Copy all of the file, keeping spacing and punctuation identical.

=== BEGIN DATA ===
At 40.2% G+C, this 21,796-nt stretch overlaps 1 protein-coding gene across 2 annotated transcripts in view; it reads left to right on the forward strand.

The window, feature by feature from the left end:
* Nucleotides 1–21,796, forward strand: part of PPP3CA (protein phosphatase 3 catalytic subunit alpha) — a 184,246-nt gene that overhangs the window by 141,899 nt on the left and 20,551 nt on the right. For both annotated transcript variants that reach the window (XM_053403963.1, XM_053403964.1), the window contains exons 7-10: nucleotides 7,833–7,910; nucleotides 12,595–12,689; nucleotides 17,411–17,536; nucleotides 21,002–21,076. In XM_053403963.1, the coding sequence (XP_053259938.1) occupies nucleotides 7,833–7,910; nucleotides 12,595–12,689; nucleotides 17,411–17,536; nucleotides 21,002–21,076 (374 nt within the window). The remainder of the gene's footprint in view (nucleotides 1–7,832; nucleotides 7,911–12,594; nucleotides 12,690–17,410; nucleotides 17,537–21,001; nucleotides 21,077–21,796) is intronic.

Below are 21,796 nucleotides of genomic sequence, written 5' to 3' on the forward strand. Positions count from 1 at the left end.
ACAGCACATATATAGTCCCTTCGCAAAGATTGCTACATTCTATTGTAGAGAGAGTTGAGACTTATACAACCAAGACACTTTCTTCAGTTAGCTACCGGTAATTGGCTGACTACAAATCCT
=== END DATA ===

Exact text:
At 40.2% G+C, this 21,796-nt stretch overlaps 1 protein-coding gene across 2 annotated transcripts in view; it reads left to right on the forward strand.

The window, feature by feature from the left end:
* Nucleotides 1–21,796, forward strand: part of PPP3CA (protein phosphatase 3 catalytic subunit alpha) — a 184,246-nt gene that overhangs the window by 141,899 nt on the left and 20,551 nt on the right. For both annotated transcript variants that reach the window (XM_053403963.1, XM_053403964.1), the window contains exons 7-10: nucleotides 7,833–7,910; nucleotides 12,595–12,689; nucleotides 17,411–17,536; nucleotides 21,002–21,076. In XM_053403963.1, the coding sequence (XP_053259938.1) occupies nucleotides 7,833–7,910; nucleotides 12,595–12,689; nucleotides 17,411–17,536; nucleotides 21,002–21,076 (374 nt within the window). The remainder of the gene's footprint in view (nucleotides 1–7,832; nucleotides 7,911–12,594; nucleotides 12,690–17,410; nucleotides 17,537–21,001; nucleotides 21,077–21,796) is intronic.

Below are 21,796 nucleotides of genomic sequence, written 5' to 3' on the forward strand. Positions count from 1 at the left end.
ACAGCACATATATAGTCCCTTCGCAAAGATTGCTACATTCTATTGTAGAGAGAGTTGAGACTTATACAACCAAGACACTTTCTTCAGTTAGCTACCGGTAATTGGCTGACTACAAATCCT